Contains: Nightshades. Is: Whole30, Paleo, gluten-free, there is no added sugar.
Besides the pork, I’m including recipes here for sides that can help you make this a good nutritious Whole30 meal. Use or ignore – TBH, I made sides from previously-at-home ingredients, without stepping out to a supermarket. The pork itself came from a farm share where I get free-ranged, responsibly fed meat that was raised locally (well, back in Connecticut) every year or two. I get a full half a porker, and can ask for my favorite cuts. You definitely want to do a non-supermarket and healthy pig a bit more low and slow than the factory-reared animal you find in your supermarket. These guys get to move around and enjoy the outdoors, which both adds more flavor to the meat, and more texture to the musculature. And besides being more nutritious, they really only have one bad day. Yes, I know, but everything that eventually dies DOES still have that last bad day.
For timing inspiration (I used different seasonings), I refer you to Kitchen Dreaming
I used the Whole Foods 365 brand of diced fire-roasted tomatoes. They have no added sugars or sweeteners, and the fire-roasted flavor sounded good to me. (Indeed, I look at any canned tomato product to be certain there are no added sugars, Whole30 or not. If I do need to add sugar for a specific preparation, I can certainly do that on my ownsome. I also try to buy anything containing highly acidic foods in jars instead of cans, but this one tells me they have a non-BPA plastic liner inside. BPA can leach out from most lined jars, and those that are just metal will leach out that nasty metallic aftertaste.
A dry rub is not essential – one can just do the first stage of cooking with a little salt and ground pepper. I find that pork requires less salt than does beef – more intrinsic flavor.
I prefer, and usually obtain, bone-in country-style pork ribs. By the way, these are not really “ribs”, but come from the shoulder region of the pig. I’d say this along with any of the shoulder proper is the tastiest part of the hog. And unless I’m making carnitas, I prefer NOT to cook this primal area of the pig to that carnitas-shredded texture.
Since this is the last Whole30 dish of the month, I’m cooking up a full dinner here for you: the pork, pan-fried veggies (use what you have to hand – that’s what I did here without another lengthy grocery run). You can include a side of new potatoes pan fried with olive oil and/or ghee. A month of Whole30 does not mean one is going starch-free!
Yes, you can also add on a salad, or sub that in for the leafy greens.
PS: if you want dessert with your dinner: a bowl of berries is Whole30-compliant, as well as being exceedingly simple. Since I typically don’t eat desserts anyway, and the berries at this time of the year around here are not so interesting, I declined to do this.
Prep Time: 10 minutes.
Cook Time: 3 hours.
Rest Time: 10 minutes.
Oven Baked Country-Style Pork Ribs with Tomato
- Country style pork ribs, preferably bone-in, around a pound / 450 grams.
- sea salt and ground black pepper. (A little salt goes a LONG way!)
- 1/4 diced medium sized white or yellow onion.
- 1 can of diced roasted tomato, about 14-15 ounces / 410 grams.
- 1 tablespoon apple cider vinegar
- 1 tablespoon ancho chili powder (or another favorite. If you go with a hotter one, add less at first).
- 1 teaspoon oregano
- 1 teaspoon smoked paprika.
- 1/2 teaspoon garlic powder. (Or, 1-2 cloves peeled minced fresh garlic)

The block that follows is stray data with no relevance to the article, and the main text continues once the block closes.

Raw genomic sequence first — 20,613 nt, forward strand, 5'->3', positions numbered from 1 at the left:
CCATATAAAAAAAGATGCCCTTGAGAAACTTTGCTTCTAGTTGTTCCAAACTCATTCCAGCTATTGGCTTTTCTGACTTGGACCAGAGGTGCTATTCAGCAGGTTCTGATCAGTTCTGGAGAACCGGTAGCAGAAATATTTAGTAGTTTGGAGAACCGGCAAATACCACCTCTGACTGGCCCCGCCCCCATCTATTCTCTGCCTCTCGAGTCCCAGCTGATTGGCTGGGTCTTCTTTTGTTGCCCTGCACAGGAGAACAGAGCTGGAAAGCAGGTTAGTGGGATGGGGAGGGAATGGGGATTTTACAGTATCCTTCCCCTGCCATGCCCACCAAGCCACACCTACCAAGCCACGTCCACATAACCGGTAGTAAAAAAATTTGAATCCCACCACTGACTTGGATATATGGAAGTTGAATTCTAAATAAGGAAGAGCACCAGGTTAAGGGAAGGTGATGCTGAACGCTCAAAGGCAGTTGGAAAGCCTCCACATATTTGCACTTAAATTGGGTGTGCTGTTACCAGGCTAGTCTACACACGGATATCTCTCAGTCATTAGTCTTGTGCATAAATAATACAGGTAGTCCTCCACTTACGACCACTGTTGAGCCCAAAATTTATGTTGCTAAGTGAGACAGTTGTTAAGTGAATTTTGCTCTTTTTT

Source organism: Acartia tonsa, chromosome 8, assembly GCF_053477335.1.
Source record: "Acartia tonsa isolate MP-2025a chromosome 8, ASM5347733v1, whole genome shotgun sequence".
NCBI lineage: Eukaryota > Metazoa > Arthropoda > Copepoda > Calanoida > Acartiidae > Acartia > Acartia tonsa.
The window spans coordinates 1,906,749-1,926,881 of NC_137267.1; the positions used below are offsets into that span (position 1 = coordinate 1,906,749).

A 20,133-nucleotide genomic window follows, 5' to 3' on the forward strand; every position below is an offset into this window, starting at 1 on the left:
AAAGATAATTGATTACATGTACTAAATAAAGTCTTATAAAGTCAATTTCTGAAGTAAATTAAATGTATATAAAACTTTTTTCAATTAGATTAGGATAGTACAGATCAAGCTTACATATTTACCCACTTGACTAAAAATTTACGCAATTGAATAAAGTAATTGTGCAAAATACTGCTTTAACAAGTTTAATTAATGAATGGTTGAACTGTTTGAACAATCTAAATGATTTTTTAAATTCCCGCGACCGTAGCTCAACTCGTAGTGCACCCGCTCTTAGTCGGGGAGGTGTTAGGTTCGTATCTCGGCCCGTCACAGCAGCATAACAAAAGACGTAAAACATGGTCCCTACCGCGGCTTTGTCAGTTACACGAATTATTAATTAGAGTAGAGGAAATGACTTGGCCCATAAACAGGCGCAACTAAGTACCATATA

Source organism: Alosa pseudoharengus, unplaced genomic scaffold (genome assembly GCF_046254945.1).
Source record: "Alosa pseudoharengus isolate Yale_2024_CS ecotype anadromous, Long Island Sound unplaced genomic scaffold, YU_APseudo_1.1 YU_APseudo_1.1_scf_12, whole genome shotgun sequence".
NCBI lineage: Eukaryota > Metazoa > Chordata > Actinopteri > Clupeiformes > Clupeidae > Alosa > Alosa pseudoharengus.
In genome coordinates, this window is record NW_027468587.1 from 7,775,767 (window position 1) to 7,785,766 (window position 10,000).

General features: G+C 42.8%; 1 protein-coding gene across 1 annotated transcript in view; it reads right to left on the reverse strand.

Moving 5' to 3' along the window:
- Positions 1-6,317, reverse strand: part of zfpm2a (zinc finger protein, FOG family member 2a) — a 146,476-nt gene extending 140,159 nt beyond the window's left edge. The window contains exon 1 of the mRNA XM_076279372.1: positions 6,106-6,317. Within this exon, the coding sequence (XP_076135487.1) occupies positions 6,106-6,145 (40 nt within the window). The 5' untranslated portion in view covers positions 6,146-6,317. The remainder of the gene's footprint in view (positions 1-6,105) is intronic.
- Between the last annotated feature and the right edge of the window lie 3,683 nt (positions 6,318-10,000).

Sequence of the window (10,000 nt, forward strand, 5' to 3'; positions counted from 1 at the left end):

- 1/4 teaspoon hot red pepper flakes
Pre-heat your oven to 250 F.
Lightly season the pork with a little salt and a good amount of the pepper, rubbing it into the meat. (You may also use a seasoned rub containing items like smoked paprika, chili powders, and so forth – I chose not to do so this time.)
Arrange the meat on a roasting rack, and put this on top of a baking tray lined with aluminum foil to catch drippings (for easier clean-up). If the pork is boneless, lightly cover the meat with foil to prevent burning.
Cook at this low heat for 90 minutes.
Meanwhile, when closer to the 90 minute mark, make your sauce:
Sauté the onion in a dash of cooking oil in a small skillet or saucepan, about 5 – 10 minutes. Mix all the other ingredients in with, and bring this to a low simmer, stirring constantly. Reduce to a relatively thick consistency. This will take 10-15 minutes. Taste, and adjust seasonings, including any additional salt or pepper.
Remove the ribs from the oven, drain off any drippings from the baking pan, and re-set the oven to 350 F. I also removed the roasting rack and set the pork back down in the pan.
Add about 1/3rd – 1/2 the sauce to the tops of the ribs. The rest of the sauce should be kept just warm on the cook top, while you return the ribs back to the oven (uncovered) once temperature is reached. Allow to cook for 30 minutes.
At the 30 minute mark, bring the ribs back out of the oven. Flip each, and put more sauce on what used to be the underside of the meat (but are now the top), reserving a small amount for later. Return to oven for another 30 minutes of cooking.
At this point (a total of 60 minutes at 350 F), remove the pork, flip again, dab on remaining sauce where most needed/desired, and return to the oven.
In just 15 more minutes, pull the pork from the oven, turn oven off, and you are done cooking the pork, except for about a ten-minute rest.
- Celery, 1 stalk, chopped
- 1 bell pepper, de-seeded and chopped
- 3 green onions/scallions, chopped coarsely
- 1-2 teaspoons cooking oil or ghee
Just before the 15 minutes are up, prepare to sauté the above vegetables (or others of your choosing) in a little cooking oil, along with any salt or pepper you prefer. While resting the pork, cook the veggies.
To serve, divvy out the pork, and top with the sautéed veggies.
This week, we link to: